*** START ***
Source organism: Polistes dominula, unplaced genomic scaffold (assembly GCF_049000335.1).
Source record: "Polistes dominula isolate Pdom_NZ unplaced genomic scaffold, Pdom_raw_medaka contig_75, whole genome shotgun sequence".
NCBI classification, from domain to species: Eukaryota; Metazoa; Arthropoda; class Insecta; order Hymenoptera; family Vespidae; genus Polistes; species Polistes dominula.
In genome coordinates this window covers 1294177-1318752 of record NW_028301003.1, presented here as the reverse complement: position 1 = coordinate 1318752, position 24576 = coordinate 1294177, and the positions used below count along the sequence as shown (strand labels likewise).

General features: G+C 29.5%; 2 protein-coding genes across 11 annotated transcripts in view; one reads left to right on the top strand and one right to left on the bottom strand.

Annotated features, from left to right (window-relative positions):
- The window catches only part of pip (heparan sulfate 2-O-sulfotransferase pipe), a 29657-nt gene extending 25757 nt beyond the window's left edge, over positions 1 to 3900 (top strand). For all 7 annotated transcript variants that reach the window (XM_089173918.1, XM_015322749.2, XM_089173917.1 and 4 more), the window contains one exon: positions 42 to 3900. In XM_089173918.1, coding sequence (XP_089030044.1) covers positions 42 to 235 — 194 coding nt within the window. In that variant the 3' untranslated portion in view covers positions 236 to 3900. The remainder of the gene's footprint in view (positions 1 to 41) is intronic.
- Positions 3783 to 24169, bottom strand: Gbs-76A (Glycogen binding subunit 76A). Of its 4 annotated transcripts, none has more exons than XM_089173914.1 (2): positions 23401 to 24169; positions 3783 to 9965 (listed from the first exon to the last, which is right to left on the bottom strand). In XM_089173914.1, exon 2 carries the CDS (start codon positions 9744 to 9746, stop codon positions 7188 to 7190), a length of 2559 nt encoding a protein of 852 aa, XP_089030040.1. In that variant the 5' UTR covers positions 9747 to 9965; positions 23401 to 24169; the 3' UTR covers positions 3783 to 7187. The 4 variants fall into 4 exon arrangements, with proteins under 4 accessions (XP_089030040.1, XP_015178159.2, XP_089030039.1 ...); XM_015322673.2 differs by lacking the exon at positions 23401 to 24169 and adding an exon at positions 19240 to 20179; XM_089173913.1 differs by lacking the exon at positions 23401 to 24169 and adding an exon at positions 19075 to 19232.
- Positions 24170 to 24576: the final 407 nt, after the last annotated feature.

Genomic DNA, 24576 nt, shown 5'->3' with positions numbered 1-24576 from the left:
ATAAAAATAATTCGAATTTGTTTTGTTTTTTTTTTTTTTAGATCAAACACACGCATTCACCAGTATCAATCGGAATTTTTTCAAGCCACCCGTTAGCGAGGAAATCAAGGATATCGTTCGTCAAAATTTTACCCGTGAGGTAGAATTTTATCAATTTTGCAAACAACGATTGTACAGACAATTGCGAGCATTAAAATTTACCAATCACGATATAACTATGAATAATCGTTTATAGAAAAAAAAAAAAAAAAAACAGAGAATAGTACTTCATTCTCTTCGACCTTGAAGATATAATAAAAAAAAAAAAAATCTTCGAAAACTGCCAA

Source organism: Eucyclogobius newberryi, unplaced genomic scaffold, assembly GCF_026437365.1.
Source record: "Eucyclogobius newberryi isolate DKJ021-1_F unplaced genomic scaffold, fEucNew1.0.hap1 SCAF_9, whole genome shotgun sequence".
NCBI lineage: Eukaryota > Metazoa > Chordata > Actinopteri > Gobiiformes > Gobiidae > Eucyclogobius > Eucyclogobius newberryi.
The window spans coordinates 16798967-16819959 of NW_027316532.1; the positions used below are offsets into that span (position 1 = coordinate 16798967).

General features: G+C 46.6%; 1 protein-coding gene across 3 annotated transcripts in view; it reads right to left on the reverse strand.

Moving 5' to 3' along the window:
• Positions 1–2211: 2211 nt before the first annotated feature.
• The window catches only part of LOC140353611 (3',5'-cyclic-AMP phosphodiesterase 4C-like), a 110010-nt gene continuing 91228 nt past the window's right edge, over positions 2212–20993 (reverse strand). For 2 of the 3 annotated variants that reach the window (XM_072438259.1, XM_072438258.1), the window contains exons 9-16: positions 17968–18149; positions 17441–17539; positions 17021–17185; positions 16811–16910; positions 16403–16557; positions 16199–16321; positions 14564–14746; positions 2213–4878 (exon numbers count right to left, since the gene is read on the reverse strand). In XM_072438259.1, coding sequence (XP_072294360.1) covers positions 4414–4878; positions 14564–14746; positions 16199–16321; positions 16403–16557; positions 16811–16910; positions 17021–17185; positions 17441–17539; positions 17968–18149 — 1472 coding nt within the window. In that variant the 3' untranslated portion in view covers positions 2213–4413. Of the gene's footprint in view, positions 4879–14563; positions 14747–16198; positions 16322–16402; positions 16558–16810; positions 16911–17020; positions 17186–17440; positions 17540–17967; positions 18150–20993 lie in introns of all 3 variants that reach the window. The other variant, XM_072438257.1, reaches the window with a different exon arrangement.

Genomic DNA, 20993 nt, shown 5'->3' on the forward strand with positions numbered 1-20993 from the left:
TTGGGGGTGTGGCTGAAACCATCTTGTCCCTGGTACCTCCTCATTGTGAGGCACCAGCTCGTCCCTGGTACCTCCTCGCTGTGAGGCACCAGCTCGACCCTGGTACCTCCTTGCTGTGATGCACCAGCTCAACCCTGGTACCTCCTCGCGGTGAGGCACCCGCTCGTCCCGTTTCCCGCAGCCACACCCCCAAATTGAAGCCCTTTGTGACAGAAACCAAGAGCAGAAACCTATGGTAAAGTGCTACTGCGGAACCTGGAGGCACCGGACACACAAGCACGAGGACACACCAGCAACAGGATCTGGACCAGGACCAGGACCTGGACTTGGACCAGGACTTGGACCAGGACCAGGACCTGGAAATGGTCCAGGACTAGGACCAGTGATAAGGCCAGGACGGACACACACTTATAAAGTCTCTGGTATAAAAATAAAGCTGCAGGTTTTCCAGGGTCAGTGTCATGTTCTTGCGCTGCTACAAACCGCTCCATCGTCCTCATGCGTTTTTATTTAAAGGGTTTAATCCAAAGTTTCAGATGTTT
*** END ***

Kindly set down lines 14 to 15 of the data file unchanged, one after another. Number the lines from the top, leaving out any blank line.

NCBI lineage: Eukaryota > Metazoa > Chordata > Actinopteri > Gobiiformes > Gobiidae > Eucyclogobius > Eucyclogobius newberryi.
The window spans coordinates 16798967-16819959 of NW_027316532.1; the positions used below are offsets into that span (position 1 = coordinate 16798967).